Like a shark with a saddle, Halo Board is sleek, smooth, and insanely fun to ride

Over the past few years, electric skateboards have evolved from a niche novelty to a practical – and popular – way to get around. Today, there are hundreds of different electronic boards to choose from, and as such, manufacturers have been developing increasingly sophisticated skateboards in an effort to distinguish themselves from competitors. Case in point? The Halo Board Carbon Edition. It’s arguably one of the most advanced electronic longboards on the market right now, and boasts just about every bell and whistle you could hope for. We got our hands on one for review and took it for a ride.

What it’s like on paper

In terms of specs and features, there are a few things that make this board stand out from the rest of the pack. The first and most obvious is its carbon-fiber construction, which presumably makes it lighter and more durable than its wooden counterparts. Second, it boasts a pair of beefy 1,500-watt hub motors that allow it to hit a top speed of 22 miles per hour, and allegedly travel up to 14 miles on a single charge.

That’s not too shabby — but specs only tell you half the tale, so to get a better idea of how the Carbon Edition performs in the real world, we rode it. A lot. Probably over 50 miles at this point, in fact. In the process, we took it through just about every kind of terrain imaginable, in a wide variety of different weather conditions. Here’s what we liked and disliked about it.

What it’s like on pavement

First thing’s first: The carbon fiber deck is both a blessing and a curse — although we’ll admit the blessings outnumber the curses in this case.

The Halo Board is arguably one of the smoothest longboards we’ve ever ridden.

Carbon fiber is not only lighter and more durable than wood, it allowed Halo Board’s designers to integrate the battery directly into the deck, rather than attaching it to the underside, as you typically find on most electric boards. This gives the board a nice, sleek underbelly with lots of clearance, so it doesn’t really look like an electric board.

It also distributes the board’s battery weight across the full length of the deck, rather than tacking it awkwardly onto one end. This ultimately makes the board more balanced, and therefore less cumbersome to carry around when you’re not riding — which is a pretty big deal if you use the Halo Board as a commuting vehicle.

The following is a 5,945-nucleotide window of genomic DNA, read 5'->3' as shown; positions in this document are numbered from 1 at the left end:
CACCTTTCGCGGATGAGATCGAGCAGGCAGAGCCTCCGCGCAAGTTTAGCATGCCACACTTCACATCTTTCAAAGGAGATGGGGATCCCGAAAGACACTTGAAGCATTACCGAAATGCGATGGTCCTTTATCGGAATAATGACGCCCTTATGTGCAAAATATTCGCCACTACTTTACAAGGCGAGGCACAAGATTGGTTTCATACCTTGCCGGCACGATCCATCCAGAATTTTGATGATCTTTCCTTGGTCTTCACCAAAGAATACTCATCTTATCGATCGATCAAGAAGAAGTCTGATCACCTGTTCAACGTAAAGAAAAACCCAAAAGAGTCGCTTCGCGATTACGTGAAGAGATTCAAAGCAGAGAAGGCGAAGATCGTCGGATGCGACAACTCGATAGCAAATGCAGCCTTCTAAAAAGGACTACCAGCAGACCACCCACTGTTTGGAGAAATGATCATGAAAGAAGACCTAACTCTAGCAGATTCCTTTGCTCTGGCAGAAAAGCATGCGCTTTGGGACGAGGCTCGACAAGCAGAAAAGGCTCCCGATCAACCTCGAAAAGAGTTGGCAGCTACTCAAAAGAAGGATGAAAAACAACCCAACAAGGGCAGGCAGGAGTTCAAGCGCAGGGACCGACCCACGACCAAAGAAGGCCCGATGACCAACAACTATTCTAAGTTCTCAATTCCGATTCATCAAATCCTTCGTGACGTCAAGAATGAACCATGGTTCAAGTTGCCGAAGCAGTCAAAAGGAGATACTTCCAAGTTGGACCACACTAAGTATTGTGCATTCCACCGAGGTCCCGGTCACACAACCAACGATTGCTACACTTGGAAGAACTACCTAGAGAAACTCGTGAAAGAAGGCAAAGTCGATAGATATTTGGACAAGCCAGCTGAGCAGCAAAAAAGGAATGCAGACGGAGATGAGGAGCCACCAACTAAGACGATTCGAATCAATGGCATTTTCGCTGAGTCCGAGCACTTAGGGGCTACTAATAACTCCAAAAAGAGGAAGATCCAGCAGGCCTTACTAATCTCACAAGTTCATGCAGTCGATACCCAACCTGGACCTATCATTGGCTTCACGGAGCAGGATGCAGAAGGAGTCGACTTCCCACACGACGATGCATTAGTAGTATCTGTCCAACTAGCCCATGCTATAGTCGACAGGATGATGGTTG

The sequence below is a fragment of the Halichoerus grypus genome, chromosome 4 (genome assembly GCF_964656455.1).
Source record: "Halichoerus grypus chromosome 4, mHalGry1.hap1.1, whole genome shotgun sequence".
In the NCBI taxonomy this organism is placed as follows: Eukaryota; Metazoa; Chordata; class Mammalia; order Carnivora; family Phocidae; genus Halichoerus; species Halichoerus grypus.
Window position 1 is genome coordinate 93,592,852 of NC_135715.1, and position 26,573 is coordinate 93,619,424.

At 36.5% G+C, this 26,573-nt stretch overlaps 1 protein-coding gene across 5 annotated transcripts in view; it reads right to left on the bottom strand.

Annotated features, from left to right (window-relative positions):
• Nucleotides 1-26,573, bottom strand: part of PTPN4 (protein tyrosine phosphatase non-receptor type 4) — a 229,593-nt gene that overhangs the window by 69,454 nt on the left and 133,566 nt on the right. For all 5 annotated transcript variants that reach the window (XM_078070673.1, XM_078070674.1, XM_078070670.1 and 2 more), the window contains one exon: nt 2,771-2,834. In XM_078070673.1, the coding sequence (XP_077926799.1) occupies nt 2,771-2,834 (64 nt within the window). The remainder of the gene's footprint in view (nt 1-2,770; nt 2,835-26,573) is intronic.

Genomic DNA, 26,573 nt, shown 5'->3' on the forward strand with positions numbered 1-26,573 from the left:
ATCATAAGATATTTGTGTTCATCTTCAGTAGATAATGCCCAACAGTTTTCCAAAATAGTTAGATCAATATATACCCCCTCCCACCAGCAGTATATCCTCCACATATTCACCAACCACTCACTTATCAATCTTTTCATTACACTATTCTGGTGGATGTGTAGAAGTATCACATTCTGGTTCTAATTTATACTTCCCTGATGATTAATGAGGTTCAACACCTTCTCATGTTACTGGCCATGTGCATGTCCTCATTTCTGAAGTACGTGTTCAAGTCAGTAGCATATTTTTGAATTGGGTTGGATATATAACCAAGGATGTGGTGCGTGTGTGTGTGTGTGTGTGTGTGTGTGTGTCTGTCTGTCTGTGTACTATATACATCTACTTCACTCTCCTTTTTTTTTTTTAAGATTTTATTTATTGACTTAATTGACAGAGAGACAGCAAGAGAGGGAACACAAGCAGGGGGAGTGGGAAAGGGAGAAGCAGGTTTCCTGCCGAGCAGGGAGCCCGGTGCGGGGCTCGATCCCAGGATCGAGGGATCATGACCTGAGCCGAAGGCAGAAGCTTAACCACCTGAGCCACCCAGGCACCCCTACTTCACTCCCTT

The downsides? The deck is extremely stiff, its battery can’t be swapped out when you run out of juice, and the parts without grip tape get super slippery when wet. Like we said though — these minor flaws are outweighed by the aforementioned virtues, and there’s a whole lot more to this board than just the deck.

Smooth, powerful, and damn near silent drive technology

Without a doubt, the Halo Board’s biggest assets are a pair of beefy, 1,500-Watt hub motors. This certainly isn’t the first board we’ve ridden that has hub motors instead of belt-driven wheels — but it’s definitely one of the best for one simple reason: rolling resistance, or lack thereof. The Halo Board has exceptionally smooth and free-rolling motors, which makes a massive difference in terms of how it feels under your feet.

See, not all hub motors are created equal. Some don’t spin freely when they’re unpowered, which makes it feel like you’re braking when you let off the throttle, rather than coasting. And when your battery runs out, you’re not going far.

halo board carbon edition review haloboard eskateboard ridedownview
Bill Roberson/Digital Trends
Bill Roberson/Digital Trends

Many cheaper electric longboards suffer this “sticky wheel” effect, but the Halo Board is arguably one of the smoothest we’ve ever ridden. When you let off the throttle, there’s almost zero jarring, and the board is relatively easy to push when it’s dead. You probably won’t be pushing it around dead too much, but it’s still nice to know that you can if you need to.

These motors are also whisper quiet during acceleration — which is practically unheard of (pun thoroughly intended) in electric skateboards. On just about every other board we’ve ever tried, acceleration is accompanied by an annoying electric whine, which increases in pitch as the RPMs climb. You can still hear the Halo Board, but its volume is orders of magnitude lower. At low speeds, it’s almost silent — which only compliments the board’s stealthy, jet-black appearance.

Slowing down and getting the hang of it

Another thing we enjoyed about this board is the fact that it has pretty decent brakes — and that’s a bigger deal than you might think. Even if you know how to footbrake or slide effectively, it’s still pretty convenient to have a nice set of smooth, predictable brakes at your disposal. To activate them, you simply pull back on the joystick controller. You’ll feel a little bit of a forward lurch as the board slows down — especially if your stance isn’t good — but generally speaking the Halo Board’s brakes are far less jarring and sudden than a lot of other electronic boards on the market right now. Braking also regenerates the batteries a small amount, which extends the board’s range on hilly journeys.